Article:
Emigrant Savings Bank wanted to expand its operations by launching an on-line bank. In early 2004, Emigrant met with Metavante Corp. The Metavante team presented its system, emphasizing its ability to service a great number of accounts. The Emigrant team knew that certain capabilities were still being developed and that the system lacked some desired traits. Nevertheless, Metavante submitted a proposal referencing existing clients and indicated that its product was in current use. It even identified Capital One as a client reference. The parties negotiated an agreement over the next several months and signed it in August. Under the agreement, Metavante was to provide electronic banking and funds transfer services. Metavante warranted that it would provide those services in a "commercially reasonable manner." Certain services were exempt from the warranty because they contained their own service-level target measurements. Finally, the agreement allowed termination for cause (but with broad cure rights), termination for convenience (for a fee), and termination for convenience and migrating the process to an in-house solution (with a lower termination fee). The program went live in early 2005. It had many flaws – for example, it could not ensure that a customer had sufficient funds to make a particular transfer, it generated error messages, it could not complete online applications, and it failed to process some transactions. On the other hand, Emigrant landed 250,000 new accounts and over $6 billion in deposits. It advertised its bank as "the most successful" bank of its type. Metavante brought suit against Emigrant in September 2005 and gave notice of termination for non-payment. Emigrant objected but made the payments. Several months later, Metavante again gave notice of termination for nonpayment. Emigrant countered that it was terminating for cause for Metavante 's "flawed and inadequate" performance. Metavante amended its complaint to add breach of contract claims. Emigrant counterclaimed for fraud in the inducement. After a bench trial, Judge Stadtmueller (E.D. Wis.) ruled that Metavante had not materially breached the contract but awarded the lower termination fee, finding that Emigrant had migrated the system to an in-house solution. The court also awarded approximately $10 million in attorneys' fees to Metavante. Emigrant appeals.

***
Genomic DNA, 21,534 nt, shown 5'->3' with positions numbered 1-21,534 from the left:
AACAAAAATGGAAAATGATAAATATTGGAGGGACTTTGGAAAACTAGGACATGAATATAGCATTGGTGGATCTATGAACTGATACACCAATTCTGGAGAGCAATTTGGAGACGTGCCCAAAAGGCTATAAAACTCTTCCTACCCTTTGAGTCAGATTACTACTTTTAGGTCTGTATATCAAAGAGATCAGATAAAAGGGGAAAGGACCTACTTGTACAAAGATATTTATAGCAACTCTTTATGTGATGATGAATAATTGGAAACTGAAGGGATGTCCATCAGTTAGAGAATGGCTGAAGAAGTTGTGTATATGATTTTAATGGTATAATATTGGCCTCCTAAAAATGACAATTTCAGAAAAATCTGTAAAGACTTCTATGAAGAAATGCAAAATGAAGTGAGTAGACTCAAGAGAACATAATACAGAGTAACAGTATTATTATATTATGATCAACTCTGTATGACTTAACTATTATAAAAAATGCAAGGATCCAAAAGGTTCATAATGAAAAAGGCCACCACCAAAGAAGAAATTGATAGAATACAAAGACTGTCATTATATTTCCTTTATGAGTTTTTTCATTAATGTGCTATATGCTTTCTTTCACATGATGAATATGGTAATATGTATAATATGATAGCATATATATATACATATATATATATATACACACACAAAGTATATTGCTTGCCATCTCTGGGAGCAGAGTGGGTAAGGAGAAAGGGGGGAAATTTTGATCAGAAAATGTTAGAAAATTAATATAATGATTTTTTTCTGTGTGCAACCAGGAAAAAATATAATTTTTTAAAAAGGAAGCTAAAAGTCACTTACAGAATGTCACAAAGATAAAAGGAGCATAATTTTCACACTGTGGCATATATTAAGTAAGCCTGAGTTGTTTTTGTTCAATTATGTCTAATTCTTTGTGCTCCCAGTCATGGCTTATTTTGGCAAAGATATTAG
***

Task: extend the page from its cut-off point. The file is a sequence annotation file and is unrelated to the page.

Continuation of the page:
In their opinion, Judges Ripple, Manion, and Tinder affirmed. First, although criticizing the district court for its oral decision and verbatim adoption of many of Metavante 's proposed findings of fact, the Court declined Emigrant's invitation to apply a less deferential standard of review. Second, although criticizing the district court for its inadequate reliability determination with respect to Metavante's expert, its de novo review led it to conclude that the testimony was relevant and reliable. Third, with respect to whether Metavante breached its "commercially reasonable" warranty, the Court concluded that the district court did not err in considering the venture's success as probative evidence. Although a venture's success may not conclusively establish the commercial reasonableness of a party's performance, a court is certainly entitled to consider it. Here, the district court considered it as one factor, albeit a significant one, of many. Fourth, the Court found no clear error in the district court's finding of commercial reasonableness. The Court specifically cited the working relationship between the parties, the fact that both parties understood they were dealing with a new technology, and the fact that Metavante undertook diligent efforts to correct problems when they occurred. Fifth, the Court concluded that the record supported the district court's conclusion that there was no breach of the implied duty of good faith and fair dealing. Sixth, with respect to Emigrant's fraud claims, the Court found that Emigrant failed to prove reliance or falsity. The Court concluded that it was unreasonable for Emigrant to rely on any of the early "sales pitch" statements, given that these two sophisticated businesses proceeded to negotiate over several months a complex arms-length transaction. The negotiation process and the contract itself made the expectations and capabilities of the parties very clear -- Emigrant may not rely on any earlier inconsistent statements. With respect to falsity, the Court concluded that the district court did not err in its finding that none of the representations at issue amounted to fraud. Finally, the Court turned to the fee award. Several issues were presented related to the fee award. The fee shifting provision in the contract provided that the "prevailing party" is entitled to fees. The Court concluded that Emigrant's partial success in the court's awarding of the $3.8 million lower termination fee instead of the $20.7 million higher termination fee did not make it a prevailing party on that issue and entitle it to fees. The Court also concluded that the submission of redacted bills was sufficient under Medcom. Although a request for fees must be reasonable under a fee shifting provision, the Court noted that market considerations normally render unnecessary line by line scrutiny of individual time entries. The district court acted within its discretion in awarding the fees.